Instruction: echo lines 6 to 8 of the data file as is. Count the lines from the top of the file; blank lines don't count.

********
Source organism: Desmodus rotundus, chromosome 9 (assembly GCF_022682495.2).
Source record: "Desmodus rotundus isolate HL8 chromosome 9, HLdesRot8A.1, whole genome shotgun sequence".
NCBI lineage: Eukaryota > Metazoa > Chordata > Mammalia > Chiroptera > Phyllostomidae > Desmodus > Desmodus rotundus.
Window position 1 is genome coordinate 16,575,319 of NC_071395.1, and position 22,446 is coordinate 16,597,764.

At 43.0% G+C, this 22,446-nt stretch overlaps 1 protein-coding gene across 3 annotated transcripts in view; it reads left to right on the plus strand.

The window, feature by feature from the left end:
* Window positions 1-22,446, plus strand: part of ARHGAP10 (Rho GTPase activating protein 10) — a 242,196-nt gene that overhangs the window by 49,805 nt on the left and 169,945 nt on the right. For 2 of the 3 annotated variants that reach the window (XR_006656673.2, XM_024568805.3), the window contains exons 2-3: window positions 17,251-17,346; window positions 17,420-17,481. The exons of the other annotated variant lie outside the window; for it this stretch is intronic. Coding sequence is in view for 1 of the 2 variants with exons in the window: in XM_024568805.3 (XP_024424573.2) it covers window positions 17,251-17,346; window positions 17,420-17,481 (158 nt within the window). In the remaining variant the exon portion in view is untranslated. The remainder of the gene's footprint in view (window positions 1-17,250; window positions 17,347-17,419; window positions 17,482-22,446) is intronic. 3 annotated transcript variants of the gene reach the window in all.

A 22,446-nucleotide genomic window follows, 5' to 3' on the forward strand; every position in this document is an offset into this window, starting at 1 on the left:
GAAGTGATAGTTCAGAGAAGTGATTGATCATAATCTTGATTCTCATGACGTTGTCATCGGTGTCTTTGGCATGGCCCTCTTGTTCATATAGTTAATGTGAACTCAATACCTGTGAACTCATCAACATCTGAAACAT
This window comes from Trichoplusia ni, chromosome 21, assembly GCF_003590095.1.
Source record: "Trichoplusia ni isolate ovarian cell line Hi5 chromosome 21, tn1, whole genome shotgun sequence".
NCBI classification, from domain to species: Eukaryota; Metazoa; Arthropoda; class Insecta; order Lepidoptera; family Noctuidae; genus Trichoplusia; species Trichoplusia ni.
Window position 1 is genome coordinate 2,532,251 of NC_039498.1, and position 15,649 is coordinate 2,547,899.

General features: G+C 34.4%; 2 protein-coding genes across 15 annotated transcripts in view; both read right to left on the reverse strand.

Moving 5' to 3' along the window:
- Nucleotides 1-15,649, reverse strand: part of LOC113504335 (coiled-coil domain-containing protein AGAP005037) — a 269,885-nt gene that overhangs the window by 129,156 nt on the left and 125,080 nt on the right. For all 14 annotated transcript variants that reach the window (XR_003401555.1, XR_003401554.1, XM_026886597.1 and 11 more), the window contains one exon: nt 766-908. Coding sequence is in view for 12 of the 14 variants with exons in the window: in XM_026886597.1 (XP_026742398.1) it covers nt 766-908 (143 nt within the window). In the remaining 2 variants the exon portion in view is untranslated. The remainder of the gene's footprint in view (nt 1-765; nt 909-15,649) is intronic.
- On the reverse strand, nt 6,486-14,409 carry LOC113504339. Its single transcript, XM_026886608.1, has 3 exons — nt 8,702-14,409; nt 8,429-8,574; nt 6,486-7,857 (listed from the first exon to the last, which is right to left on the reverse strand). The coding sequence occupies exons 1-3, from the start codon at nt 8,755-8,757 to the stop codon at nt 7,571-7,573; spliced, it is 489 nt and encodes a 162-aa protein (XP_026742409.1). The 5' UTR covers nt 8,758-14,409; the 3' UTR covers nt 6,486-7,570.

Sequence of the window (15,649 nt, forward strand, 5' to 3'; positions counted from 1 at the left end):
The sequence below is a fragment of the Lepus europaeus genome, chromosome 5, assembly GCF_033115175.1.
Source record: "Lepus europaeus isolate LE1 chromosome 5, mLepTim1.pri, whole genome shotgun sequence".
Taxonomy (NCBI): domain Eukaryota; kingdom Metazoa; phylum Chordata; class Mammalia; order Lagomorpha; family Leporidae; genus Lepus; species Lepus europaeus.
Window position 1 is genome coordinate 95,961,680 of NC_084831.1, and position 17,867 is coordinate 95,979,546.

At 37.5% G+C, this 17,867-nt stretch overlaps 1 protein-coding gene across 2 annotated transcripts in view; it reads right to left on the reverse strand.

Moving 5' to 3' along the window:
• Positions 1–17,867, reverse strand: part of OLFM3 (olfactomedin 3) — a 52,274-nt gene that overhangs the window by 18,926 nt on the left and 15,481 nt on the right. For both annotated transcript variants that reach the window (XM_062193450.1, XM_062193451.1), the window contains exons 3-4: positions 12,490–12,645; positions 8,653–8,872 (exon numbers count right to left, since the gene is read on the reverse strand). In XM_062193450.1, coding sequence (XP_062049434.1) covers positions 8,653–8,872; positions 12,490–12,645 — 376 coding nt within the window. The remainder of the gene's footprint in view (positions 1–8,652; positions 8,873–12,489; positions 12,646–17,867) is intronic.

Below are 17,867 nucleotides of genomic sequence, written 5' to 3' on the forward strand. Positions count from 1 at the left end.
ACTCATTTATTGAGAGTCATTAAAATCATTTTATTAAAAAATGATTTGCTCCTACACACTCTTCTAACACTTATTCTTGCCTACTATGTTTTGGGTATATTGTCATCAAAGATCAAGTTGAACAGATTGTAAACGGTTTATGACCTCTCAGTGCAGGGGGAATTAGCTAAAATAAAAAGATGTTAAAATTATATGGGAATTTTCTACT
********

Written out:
The window, feature by feature from the left end:
* Window positions 1-22,446, plus strand: part of ARHGAP10 (Rho GTPase activating protein 10) — a 242,196-nt gene that overhangs the window by 49,805 nt on the left and 169,945 nt on the right. For 2 of the 3 annotated variants that reach the window (XR_006656673.2, XM_024568805.3), the window contains exons 2-3: window positions 17,251-17,346; window positions 17,420-17,481. The exons of the other annotated variant lie outside the window; for it this stretch is intronic. Coding sequence is in view for 1 of the 2 variants with exons in the window: in XM_024568805.3 (XP_024424573.2) it covers window positions 17,251-17,346; window positions 17,420-17,481 (158 nt within the window). In the remaining variant the exon portion in view is untranslated. The remainder of the gene's footprint in view (window positions 1-17,250; window positions 17,347-17,419; window positions 17,482-22,446) is intronic. 3 annotated transcript variants of the gene reach the window in all.

A 22,446-nucleotide genomic window follows, 5' to 3' on the forward strand; every position in this document is an offset into this window, starting at 1 on the left: